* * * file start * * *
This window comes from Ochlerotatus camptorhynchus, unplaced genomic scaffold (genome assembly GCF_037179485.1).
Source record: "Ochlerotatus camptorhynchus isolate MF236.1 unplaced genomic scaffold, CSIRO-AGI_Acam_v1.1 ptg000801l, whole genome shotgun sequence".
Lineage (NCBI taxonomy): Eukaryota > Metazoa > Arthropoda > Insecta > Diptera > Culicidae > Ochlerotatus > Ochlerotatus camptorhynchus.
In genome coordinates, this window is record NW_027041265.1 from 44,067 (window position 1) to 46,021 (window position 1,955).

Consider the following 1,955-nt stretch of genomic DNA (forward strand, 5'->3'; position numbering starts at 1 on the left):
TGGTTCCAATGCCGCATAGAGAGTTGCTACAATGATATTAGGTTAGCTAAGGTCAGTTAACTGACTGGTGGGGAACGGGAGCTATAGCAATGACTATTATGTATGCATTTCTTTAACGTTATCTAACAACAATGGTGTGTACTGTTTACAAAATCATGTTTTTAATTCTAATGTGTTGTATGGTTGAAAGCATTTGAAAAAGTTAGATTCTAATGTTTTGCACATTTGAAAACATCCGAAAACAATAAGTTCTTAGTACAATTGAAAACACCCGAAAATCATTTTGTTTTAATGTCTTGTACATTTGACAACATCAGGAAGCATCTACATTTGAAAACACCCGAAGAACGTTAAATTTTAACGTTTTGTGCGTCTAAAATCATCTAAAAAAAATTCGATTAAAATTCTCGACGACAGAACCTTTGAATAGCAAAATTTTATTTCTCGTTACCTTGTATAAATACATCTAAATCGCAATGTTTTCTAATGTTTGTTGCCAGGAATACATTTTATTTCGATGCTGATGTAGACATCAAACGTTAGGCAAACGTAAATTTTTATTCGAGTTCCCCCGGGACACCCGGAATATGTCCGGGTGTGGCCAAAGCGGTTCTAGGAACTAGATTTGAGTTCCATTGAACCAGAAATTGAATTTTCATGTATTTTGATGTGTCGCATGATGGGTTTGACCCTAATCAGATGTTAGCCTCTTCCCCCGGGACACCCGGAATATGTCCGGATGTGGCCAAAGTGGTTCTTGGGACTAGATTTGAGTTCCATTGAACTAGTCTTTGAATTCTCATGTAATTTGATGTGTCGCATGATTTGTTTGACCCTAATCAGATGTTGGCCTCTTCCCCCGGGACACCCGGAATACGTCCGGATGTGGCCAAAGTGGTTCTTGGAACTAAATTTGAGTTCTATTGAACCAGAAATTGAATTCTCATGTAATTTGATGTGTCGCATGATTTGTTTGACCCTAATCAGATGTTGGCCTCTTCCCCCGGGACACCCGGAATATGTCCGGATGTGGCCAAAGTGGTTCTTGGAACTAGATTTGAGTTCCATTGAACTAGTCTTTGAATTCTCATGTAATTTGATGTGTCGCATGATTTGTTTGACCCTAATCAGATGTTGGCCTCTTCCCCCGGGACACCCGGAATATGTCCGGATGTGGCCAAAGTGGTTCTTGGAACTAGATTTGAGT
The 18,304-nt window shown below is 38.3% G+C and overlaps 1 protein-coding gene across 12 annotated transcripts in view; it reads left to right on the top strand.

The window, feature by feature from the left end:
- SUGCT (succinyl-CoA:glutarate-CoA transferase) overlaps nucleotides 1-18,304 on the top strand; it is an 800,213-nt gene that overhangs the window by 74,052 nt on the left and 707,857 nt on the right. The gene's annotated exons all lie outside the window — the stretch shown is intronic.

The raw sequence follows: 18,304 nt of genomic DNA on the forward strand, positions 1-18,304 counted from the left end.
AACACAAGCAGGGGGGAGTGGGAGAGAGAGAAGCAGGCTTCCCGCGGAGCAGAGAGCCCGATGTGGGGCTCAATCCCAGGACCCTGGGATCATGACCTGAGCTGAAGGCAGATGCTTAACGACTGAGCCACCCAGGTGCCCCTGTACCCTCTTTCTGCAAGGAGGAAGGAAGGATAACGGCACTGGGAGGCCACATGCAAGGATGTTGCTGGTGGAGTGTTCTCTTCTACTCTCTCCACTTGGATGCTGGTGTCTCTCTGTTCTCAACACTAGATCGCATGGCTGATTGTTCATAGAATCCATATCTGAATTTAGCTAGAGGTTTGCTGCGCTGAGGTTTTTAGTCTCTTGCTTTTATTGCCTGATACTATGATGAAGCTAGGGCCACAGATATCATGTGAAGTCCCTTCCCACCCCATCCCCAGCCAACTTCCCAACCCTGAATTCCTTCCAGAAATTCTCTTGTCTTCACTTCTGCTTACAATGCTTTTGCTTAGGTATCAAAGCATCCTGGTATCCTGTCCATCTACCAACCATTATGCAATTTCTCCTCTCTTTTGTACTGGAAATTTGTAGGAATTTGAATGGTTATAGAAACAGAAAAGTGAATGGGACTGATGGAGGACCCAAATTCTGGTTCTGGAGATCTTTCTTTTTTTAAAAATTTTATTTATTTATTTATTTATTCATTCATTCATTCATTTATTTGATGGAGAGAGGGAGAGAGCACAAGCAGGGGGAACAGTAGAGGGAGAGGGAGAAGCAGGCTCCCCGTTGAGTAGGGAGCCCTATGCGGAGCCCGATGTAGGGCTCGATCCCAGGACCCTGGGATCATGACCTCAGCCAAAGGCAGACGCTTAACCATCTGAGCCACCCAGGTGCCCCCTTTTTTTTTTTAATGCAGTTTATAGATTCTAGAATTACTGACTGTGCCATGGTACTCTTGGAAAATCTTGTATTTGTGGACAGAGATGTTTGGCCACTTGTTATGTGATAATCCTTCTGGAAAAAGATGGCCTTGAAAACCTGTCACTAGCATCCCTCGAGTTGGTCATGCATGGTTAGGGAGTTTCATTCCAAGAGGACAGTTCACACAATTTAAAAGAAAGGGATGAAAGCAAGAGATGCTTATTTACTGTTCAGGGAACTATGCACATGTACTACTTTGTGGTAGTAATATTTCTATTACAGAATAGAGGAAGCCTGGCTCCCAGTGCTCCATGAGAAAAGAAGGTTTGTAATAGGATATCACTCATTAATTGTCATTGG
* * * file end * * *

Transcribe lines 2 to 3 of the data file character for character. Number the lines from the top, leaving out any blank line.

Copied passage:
Source record: "Ochlerotatus camptorhynchus isolate MF236.1 unplaced genomic scaffold, CSIRO-AGI_Acam_v1.1 ptg000801l, whole genome shotgun sequence".
Lineage (NCBI taxonomy): Eukaryota > Metazoa > Arthropoda > Insecta > Diptera > Culicidae > Ochlerotatus > Ochlerotatus camptorhynchus.